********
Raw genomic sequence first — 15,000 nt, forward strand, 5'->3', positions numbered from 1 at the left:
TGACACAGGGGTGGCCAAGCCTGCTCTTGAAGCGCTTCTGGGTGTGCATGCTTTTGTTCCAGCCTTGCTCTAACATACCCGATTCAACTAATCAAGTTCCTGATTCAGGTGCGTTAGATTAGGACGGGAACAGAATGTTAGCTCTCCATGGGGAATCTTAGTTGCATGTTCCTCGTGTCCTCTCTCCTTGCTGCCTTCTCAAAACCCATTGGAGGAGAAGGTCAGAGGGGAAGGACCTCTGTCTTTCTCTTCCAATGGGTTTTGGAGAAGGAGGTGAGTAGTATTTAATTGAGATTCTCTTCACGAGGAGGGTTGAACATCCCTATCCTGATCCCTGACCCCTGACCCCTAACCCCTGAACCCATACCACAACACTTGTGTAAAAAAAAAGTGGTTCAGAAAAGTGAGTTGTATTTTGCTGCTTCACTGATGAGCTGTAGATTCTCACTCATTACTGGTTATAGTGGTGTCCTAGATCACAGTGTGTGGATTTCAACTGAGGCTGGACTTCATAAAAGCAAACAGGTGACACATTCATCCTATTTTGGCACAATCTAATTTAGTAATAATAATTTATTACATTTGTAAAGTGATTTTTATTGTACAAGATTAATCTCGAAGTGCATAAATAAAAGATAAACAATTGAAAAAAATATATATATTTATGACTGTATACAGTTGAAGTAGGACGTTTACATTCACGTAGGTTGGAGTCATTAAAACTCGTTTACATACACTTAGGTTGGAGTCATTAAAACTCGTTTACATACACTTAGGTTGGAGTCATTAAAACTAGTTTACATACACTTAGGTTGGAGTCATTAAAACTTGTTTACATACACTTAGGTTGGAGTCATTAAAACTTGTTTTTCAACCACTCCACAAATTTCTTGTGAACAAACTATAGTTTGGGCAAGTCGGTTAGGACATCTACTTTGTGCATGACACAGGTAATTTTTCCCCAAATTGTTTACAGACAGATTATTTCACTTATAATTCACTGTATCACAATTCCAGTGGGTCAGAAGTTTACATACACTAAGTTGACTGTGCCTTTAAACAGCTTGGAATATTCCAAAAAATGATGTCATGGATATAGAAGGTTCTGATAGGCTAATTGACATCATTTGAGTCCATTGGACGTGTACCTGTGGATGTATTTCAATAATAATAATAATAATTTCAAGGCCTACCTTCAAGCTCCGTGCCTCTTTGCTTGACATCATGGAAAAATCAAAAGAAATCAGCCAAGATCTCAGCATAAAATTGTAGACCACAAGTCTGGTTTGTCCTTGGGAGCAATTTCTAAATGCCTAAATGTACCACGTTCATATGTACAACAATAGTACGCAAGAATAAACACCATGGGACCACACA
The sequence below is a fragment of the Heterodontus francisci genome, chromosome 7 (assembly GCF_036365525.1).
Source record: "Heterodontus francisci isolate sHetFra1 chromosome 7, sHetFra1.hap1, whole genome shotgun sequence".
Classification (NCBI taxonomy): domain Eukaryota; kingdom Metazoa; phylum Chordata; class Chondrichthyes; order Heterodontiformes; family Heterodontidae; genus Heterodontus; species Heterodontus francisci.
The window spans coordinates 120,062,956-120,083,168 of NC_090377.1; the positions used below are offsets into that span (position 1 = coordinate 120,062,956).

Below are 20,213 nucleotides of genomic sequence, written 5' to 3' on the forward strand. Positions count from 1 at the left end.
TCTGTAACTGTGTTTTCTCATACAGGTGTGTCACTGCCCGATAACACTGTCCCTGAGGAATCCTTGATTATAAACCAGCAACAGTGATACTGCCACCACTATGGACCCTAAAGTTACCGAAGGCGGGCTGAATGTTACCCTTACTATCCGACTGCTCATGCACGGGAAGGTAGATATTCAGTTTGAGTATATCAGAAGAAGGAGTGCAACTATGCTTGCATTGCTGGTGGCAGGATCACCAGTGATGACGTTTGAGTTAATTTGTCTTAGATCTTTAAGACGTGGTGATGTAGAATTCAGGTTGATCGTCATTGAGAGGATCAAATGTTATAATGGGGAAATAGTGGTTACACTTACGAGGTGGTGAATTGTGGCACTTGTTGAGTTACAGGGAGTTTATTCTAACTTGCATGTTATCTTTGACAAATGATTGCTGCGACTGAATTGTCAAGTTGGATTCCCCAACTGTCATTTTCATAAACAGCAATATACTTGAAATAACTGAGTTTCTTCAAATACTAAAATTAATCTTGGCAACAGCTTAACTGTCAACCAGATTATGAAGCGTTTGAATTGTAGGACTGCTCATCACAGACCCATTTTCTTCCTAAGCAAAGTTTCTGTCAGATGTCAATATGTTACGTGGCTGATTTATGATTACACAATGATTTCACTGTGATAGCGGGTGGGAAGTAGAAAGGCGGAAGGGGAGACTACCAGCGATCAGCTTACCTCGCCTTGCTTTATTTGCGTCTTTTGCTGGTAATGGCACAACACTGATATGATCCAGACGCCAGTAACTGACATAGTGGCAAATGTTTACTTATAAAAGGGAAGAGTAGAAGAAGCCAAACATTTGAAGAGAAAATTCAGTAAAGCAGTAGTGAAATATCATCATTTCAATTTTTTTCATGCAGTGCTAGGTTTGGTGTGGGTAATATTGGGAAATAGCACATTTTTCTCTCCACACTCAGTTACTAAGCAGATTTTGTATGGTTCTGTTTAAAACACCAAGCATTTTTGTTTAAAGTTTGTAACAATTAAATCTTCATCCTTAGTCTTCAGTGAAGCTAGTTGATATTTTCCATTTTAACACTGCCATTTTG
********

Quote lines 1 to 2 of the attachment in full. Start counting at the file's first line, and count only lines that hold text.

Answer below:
Raw genomic sequence first — 15,000 nt, forward strand, 5'->3', positions numbered from 1 at the left:
TGACACAGGGGTGGCCAAGCCTGCTCTTGAAGCGCTTCTGGGTGTGCATGCTTTTGTTCCAGCCTTGCTCTAACATACCCGATTCAACTAATCAAGTTCCTGATTCAGGTGCGTTAGATTAGGACGGGAACAGAATGTTAGCTCTCCATGGGGAATCTTAGTTGCATGTTCCTCGTGTCCTCTCTCCTTGCTGCCTTCTCAAAACCCATTGGAGGAGAAGGTCAGAGGGGAAGGACCTCTGTCTTTCTCTTCCAATGGGTTTTGGAGAAGGAGGTGAGTAGTATTTAATTGAGATTCTCTTCACGAGGAGGGTTGAACATCCCTATCCTGATCCCTGACCCCTGACCCCTAACCCCTGAACCCATACCACAACACTTGTGTAAAAAAAAAGTGGTTCAGAAAAGTGAGTTGTATTTTGCTGCTTCACTGATGAGCTGTAGATTCTCACTCATTACTGGTTATAGTGGTGTCCTAGATCACAGTGTGTGGATTTCAACTGAGGCTGGACTTCATAAAAGCAAACAGGTGACACATTCATCCTATTTTGGCACAATCTAATTTAGTAATAATAATTTATTACATTTGTAAAGTGATTTTTATTGTACAAGATTAATCTCGAAGTGCATAAATAAAAGATAAACAATTGAAAAAAATATATATATTTATGACTGTATACAGTTGAAGTAGGACGTTTACATTCACGTAGGTTGGAGTCATTAAAACTCGTTTACATACACTTAGGTTGGAGTCATTAAAACTCGTTTACATACACTTAGGTTGGAGTCATTAAAACTAGTTTACATACACTTAGGTTGGAGTCATTAAAACTTGTTTACATACACTTAGGTTGGAGTCATTAAAACTTGTTTTTCAACCACTCCACAAATTTCTTGTGAACAAACTATAGTTTGGGCAAGTCGGTTAGGACATCTACTTTGTGCATGACACAGGTAATTTTTCCCCAAATTGTTTACAGACAGATTATTTCACTTATAATTCACTGTATCACAATTCCAGTGGGTCAGAAGTTTACATACACTAAGTTGACTGTGCCTTTAAACAGCTTGGAATATTCCAAAAAATGATGTCATGGATATAGAAGGTTCTGATAGGCTAATTGACATCATTTGAGTCCATTGGACGTGTACCTGTGGATGTATTTCAATAATAATAATAATAATTTCAAGGCCTACCTTCAAGCTCCGTGCCTCTTTGCTTGACATCATGGAAAAATCAAAAGAAATCAGCCAAGATCTCAGCATAAAATTGTAGACCACAAGTCTGGTTTGTCCTTGGGAGCAATTTCTAAATGCCTAAATGTACCACGTTCATATGTACAACAATAGTACGCAAGAATAAACACCATGGGACCACACA